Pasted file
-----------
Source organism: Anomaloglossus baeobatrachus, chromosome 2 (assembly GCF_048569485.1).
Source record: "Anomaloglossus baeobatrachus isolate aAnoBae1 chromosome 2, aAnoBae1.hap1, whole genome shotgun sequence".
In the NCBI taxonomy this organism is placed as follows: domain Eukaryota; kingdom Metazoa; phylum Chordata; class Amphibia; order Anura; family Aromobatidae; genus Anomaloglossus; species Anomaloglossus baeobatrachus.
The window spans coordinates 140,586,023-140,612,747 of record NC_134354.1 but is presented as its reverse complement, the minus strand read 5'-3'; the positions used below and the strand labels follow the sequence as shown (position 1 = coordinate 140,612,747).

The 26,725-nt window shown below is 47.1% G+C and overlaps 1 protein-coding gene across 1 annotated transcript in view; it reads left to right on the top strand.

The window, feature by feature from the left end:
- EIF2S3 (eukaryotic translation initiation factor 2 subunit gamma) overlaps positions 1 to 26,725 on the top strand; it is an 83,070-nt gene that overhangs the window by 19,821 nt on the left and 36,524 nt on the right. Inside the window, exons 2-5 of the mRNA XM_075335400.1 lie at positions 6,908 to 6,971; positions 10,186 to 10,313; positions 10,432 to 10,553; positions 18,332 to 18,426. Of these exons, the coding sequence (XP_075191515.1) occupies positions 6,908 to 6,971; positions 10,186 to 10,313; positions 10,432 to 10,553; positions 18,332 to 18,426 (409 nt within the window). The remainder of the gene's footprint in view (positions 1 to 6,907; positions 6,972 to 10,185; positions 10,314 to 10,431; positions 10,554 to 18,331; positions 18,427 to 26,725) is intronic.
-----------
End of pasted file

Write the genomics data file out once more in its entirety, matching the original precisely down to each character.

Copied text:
Source organism: Anomaloglossus baeobatrachus, chromosome 2 (assembly GCF_048569485.1).
Source record: "Anomaloglossus baeobatrachus isolate aAnoBae1 chromosome 2, aAnoBae1.hap1, whole genome shotgun sequence".
In the NCBI taxonomy this organism is placed as follows: domain Eukaryota; kingdom Metazoa; phylum Chordata; class Amphibia; order Anura; family Aromobatidae; genus Anomaloglossus; species Anomaloglossus baeobatrachus.
The window spans coordinates 140,586,023-140,612,747 of record NC_134354.1 but is presented as its reverse complement, the minus strand read 5'-3'; the positions used below and the strand labels follow the sequence as shown (position 1 = coordinate 140,612,747).

The 26,725-nt window shown below is 47.1% G+C and overlaps 1 protein-coding gene across 1 annotated transcript in view; it reads left to right on the top strand.

The window, feature by feature from the left end:
- EIF2S3 (eukaryotic translation initiation factor 2 subunit gamma) overlaps positions 1 to 26,725 on the top strand; it is an 83,070-nt gene that overhangs the window by 19,821 nt on the left and 36,524 nt on the right. Inside the window, exons 2-5 of the mRNA XM_075335400.1 lie at positions 6,908 to 6,971; positions 10,186 to 10,313; positions 10,432 to 10,553; positions 18,332 to 18,426. Of these exons, the coding sequence (XP_075191515.1) occupies positions 6,908 to 6,971; positions 10,186 to 10,313; positions 10,432 to 10,553; positions 18,332 to 18,426 (409 nt within the window). The remainder of the gene's footprint in view (positions 1 to 6,907; positions 6,972 to 10,185; positions 10,314 to 10,431; positions 10,554 to 18,331; positions 18,427 to 26,725) is intronic.